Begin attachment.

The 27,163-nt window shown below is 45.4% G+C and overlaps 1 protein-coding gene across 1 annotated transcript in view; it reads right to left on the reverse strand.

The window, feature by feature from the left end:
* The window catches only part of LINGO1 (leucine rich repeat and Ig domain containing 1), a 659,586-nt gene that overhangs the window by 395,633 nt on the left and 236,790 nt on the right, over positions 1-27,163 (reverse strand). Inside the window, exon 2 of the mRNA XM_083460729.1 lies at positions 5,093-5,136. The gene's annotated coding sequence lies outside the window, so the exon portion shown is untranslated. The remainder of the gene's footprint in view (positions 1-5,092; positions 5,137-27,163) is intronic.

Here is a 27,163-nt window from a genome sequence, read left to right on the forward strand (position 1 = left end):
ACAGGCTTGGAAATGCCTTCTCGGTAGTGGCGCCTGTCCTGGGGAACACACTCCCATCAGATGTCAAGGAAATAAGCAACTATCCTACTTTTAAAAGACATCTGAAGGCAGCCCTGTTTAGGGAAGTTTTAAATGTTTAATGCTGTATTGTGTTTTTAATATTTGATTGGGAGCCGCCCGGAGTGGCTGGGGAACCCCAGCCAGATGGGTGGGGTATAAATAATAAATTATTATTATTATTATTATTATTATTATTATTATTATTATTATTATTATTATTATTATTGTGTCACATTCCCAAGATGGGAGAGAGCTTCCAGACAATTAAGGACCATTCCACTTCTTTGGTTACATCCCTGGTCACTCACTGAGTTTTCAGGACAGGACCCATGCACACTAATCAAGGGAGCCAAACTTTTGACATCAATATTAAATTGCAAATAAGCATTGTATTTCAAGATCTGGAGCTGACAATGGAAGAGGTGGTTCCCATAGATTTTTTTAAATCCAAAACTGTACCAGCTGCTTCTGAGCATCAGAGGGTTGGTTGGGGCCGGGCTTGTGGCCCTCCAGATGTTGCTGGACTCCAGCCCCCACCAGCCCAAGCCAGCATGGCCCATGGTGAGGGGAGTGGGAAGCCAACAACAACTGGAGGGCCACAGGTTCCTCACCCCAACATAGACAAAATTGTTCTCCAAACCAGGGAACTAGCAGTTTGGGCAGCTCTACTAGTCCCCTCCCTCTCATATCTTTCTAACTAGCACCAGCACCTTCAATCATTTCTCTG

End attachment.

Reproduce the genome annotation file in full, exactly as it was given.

The 27,163-nt window shown below is 45.4% G+C and overlaps 1 protein-coding gene across 1 annotated transcript in view; it reads right to left on the reverse strand.

The window, feature by feature from the left end:
* The window catches only part of LINGO1 (leucine rich repeat and Ig domain containing 1), a 659,586-nt gene that overhangs the window by 395,633 nt on the left and 236,790 nt on the right, over positions 1-27,163 (reverse strand). Inside the window, exon 2 of the mRNA XM_083460729.1 lies at positions 5,093-5,136. The gene's annotated coding sequence lies outside the window, so the exon portion shown is untranslated. The remainder of the gene's footprint in view (positions 1-5,092; positions 5,137-27,163) is intronic.

Here is a 27,163-nt window from a genome sequence, read left to right on the forward strand (position 1 = left end):
ACAGGCTTGGAAATGCCTTCTCGGTAGTGGCGCCTGTCCTGGGGAACACACTCCCATCAGATGTCAAGGAAATAAGCAACTATCCTACTTTTAAAAGACATCTGAAGGCAGCCCTGTTTAGGGAAGTTTTAAATGTTTAATGCTGTATTGTGTTTTTAATATTTGATTGGGAGCCGCCCGGAGTGGCTGGGGAACCCCAGCCAGATGGGTGGGGTATAAATAATAAATTATTATTATTATTATTATTATTATTATTATTATTATTATTATTATTATTATTATTATTGTGTCACATTCCCAAGATGGGAGAGAGCTTCCAGACAATTAAGGACCATTCCACTTCTTTGGTTACATCCCTGGTCACTCACTGAGTTTTCAGGACAGGACCCATGCACACTAATCAAGGGAGCCAAACTTTTGACATCAATATTAAATTGCAAATAAGCATTGTATTTCAAGATCTGGAGCTGACAATGGAAGAGGTGGTTCCCATAGATTTTTTTAAATCCAAAACTGTACCAGCTGCTTCTGAGCATCAGAGGGTTGGTTGGGGCCGGGCTTGTGGCCCTCCAGATGTTGCTGGACTCCAGCCCCCACCAGCCCAAGCCAGCATGGCCCATGGTGAGGGGAGTGGGAAGCCAACAACAACTGGAGGGCCACAGGTTCCTCACCCCAACATAGACAAAATTGTTCTCCAAACCAGGGAACTAGCAGTTTGGGCAGCTCTACTAGTCCCCTCCCTCTCATATCTTTCTAACTAGCACCAGCACCTTCAATCATTTCTCTG